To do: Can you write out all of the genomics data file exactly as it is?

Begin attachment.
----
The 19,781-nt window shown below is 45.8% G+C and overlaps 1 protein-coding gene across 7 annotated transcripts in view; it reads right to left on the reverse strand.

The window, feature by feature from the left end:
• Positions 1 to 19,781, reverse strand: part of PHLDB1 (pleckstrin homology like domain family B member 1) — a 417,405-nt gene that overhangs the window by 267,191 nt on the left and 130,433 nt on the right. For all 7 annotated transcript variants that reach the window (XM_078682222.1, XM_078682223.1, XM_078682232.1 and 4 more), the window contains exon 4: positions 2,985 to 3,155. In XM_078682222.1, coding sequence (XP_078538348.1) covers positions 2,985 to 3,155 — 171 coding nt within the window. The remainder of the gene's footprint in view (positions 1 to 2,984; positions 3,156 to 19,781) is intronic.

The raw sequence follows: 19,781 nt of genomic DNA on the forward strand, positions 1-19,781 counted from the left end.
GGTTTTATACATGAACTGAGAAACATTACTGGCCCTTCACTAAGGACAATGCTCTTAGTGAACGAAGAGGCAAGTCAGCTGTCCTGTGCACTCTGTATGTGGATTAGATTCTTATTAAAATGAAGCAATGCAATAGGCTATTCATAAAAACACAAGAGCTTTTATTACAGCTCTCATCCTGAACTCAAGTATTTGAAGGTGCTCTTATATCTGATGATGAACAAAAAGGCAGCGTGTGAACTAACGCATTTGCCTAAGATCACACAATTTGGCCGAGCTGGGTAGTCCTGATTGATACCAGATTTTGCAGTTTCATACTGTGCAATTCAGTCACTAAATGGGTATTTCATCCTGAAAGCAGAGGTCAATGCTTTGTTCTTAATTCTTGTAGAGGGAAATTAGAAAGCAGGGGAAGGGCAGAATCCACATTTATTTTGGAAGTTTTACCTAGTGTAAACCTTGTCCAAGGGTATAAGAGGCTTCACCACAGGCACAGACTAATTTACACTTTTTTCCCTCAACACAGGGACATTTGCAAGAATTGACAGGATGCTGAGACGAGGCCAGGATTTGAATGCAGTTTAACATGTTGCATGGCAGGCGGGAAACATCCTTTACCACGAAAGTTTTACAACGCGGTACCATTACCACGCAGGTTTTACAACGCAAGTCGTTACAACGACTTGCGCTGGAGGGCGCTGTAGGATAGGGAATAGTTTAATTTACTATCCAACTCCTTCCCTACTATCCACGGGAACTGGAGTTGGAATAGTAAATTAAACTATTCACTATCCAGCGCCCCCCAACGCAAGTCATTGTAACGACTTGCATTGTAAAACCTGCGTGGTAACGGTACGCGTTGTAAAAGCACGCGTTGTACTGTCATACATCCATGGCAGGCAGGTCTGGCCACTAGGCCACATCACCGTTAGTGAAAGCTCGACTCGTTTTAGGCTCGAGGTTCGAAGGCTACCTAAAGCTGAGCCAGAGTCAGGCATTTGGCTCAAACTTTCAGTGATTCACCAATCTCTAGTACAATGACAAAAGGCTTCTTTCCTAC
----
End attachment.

The 19,781-nt window shown below is 45.8% G+C and overlaps 1 protein-coding gene across 7 annotated transcripts in view; it reads right to left on the reverse strand.

The window, feature by feature from the left end:
• Positions 1 to 19,781, reverse strand: part of PHLDB1 (pleckstrin homology like domain family B member 1) — a 417,405-nt gene that overhangs the window by 267,191 nt on the left and 130,433 nt on the right. For all 7 annotated transcript variants that reach the window (XM_078682222.1, XM_078682223.1, XM_078682232.1 and 4 more), the window contains exon 4: positions 2,985 to 3,155. In XM_078682222.1, coding sequence (XP_078538348.1) covers positions 2,985 to 3,155 — 171 coding nt within the window. The remainder of the gene's footprint in view (positions 1 to 2,984; positions 3,156 to 19,781) is intronic.

The raw sequence follows: 19,781 nt of genomic DNA on the forward strand, positions 1-19,781 counted from the left end.
GGTTTTATACATGAACTGAGAAACATTACTGGCCCTTCACTAAGGACAATGCTCTTAGTGAACGAAGAGGCAAGTCAGCTGTCCTGTGCACTCTGTATGTGGATTAGATTCTTATTAAAATGAAGCAATGCAATAGGCTATTCATAAAAACACAAGAGCTTTTATTACAGCTCTCATCCTGAACTCAAGTATTTGAAGGTGCTCTTATATCTGATGATGAACAAAAAGGCAGCGTGTGAACTAACGCATTTGCCTAAGATCACACAATTTGGCCGAGCTGGGTAGTCCTGATTGATACCAGATTTTGCAGTTTCATACTGTGCAATTCAGTCACTAAATGGGTATTTCATCCTGAAAGCAGAGGTCAATGCTTTGTTCTTAATTCTTGTAGAGGGAAATTAGAAAGCAGGGGAAGGGCAGAATCCACATTTATTTTGGAAGTTTTACCTAGTGTAAACCTTGTCCAAGGGTATAAGAGGCTTCACCACAGGCACAGACTAATTTACACTTTTTTCCCTCAACACAGGGACATTTGCAAGAATTGACAGGATGCTGAGACGAGGCCAGGATTTGAATGCAGTTTAACATGTTGCATGGCAGGCGGGAAACATCCTTTACCACGAAAGTTTTACAACGCGGTACCATTACCACGCAGGTTTTACAACGCAAGTCGTTACAACGACTTGCGCTGGAGGGCGCTGTAGGATAGGGAATAGTTTAATTTACTATCCAACTCCTTCCCTACTATCCACGGGAACTGGAGTTGGAATAGTAAATTAAACTATTCACTATCCAGCGCCCCCCAACGCAAGTCATTGTAACGACTTGCATTGTAAAACCTGCGTGGTAACGGTACGCGTTGTAAAAGCACGCGTTGTACTGTCATACATCCATGGCAGGCAGGTCTGGCCACTAGGCCACATCACCGTTAGTGAAAGCTCGACTCGTTTTAGGCTCGAGGTTCGAAGGCTACCTAAAGCTGAGCCAGAGTCAGGCATTTGGCTCAAACTTTCAGTGATTCACCAATCTCTAGTACAATGACAAAAGGCTTCTTTCCTAC